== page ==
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3.2 Carbon Baseline

What is a baseline scenario?

A baseline scenario is a projection of the changes to carbon on the site in the absence of the project (e.g. woodland creation) going ahead.  It is the reference scenario from which the impact of the project can be measured.   

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Which carbon pools do I include?

The Woodland Carbon Code is adopting a conservative approach to the construction of the baseline scenario.  As such, greenhouse gas emissions from the current landuse (e.g. from livestock, fertiliser or burning) cannot be included in the baseline.

The following carbon pools shall be included in the baseline scenario:

  • Tree biomass (Above and below ground)
  • Litter and deadwood
  • Non-tree biomass (Above and below ground)
  • Soil

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Calculating the carbon stock at the start of the project

Projects shall describe the original condition of the site including details of the vegetation cover and soil type.  Reference can be made to any maps, photographs, remotely sensed images or field survey results which confirm the condition of vegetation and soil previous to woodland creation.  This will allow an estimate of the carbon stock to be made.

Where it is necessary to calculate a project baseline, projects shall estimate the carbon content of the site (in pools indicated above) prior to the start of the project. 

For tree biomass  The Carbon Assessment Protocol should be used to survey the trees already existing onsite and estimate the carbon they contain.

For litter and deadwood  It is unlikely that this carbon pool, or changes to it, will be significant.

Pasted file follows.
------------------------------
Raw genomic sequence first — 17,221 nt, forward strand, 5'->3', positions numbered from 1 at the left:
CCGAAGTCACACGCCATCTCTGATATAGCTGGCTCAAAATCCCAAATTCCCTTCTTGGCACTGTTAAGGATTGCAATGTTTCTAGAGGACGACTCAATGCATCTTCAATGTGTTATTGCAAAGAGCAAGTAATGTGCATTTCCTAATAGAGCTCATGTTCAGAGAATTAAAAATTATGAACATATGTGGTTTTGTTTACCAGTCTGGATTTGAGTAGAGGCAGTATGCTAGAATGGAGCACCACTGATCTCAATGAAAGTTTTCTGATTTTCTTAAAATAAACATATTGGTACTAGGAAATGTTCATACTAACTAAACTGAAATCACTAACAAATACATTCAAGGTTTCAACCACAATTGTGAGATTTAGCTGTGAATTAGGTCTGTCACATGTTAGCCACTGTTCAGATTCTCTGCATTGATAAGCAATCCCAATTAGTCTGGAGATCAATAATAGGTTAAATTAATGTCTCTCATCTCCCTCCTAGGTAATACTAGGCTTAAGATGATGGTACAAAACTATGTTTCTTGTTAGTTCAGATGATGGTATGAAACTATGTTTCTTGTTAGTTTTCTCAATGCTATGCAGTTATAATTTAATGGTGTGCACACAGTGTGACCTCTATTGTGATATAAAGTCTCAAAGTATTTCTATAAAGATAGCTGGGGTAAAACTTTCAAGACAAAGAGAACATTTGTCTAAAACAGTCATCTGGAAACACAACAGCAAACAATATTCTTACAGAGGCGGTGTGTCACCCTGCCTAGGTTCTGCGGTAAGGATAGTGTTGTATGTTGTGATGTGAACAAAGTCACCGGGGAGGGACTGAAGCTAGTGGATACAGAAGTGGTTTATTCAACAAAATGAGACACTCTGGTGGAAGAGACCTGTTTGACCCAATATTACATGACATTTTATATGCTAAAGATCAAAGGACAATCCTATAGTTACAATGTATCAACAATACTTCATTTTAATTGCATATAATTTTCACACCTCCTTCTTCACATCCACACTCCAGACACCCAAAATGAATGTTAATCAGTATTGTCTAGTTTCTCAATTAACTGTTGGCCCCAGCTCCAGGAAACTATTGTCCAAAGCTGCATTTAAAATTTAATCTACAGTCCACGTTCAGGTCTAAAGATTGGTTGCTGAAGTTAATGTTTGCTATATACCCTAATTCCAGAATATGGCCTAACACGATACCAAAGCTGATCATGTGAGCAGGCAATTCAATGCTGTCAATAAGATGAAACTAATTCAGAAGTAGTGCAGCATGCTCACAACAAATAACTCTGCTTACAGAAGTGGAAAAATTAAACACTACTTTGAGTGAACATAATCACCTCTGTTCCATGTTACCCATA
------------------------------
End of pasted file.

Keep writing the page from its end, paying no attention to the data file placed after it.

For non-tree biomass Please contact us for futher information on estimates of carbon stock of other shrubs and vegetation.

For soil carbon  Unless the project has undertaken specific soil carbon assessment prior to tree planting, then we will assume that the soil carbon content at the site at the start of the project can be derived from looking at the closest landuse type in the table Soil Carbon Estimate Prior to Planting.  Note we recognise these figures are the mean mass of soil carbon across each landuse and country, and in reality there is a large variation.  At present, this is the only dataset sourced that has been developed using consistent protocols for the UK as a whole. 

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Calculating changes to the baseline scenario over the project duration

Having calculated the carbon stock of the site at the start of the project, projects shall calculate how the stocks would have changed over the project duration had the project not gone ahead (the 'baseline' or 'business as usual' scenario).  The baseline scenario is conservative by accounting for sequestration but not emissions.  This ensures the net carbon sequestration (project sequestration minus baseline) will not be more than the actual sequestration of the ecosystem.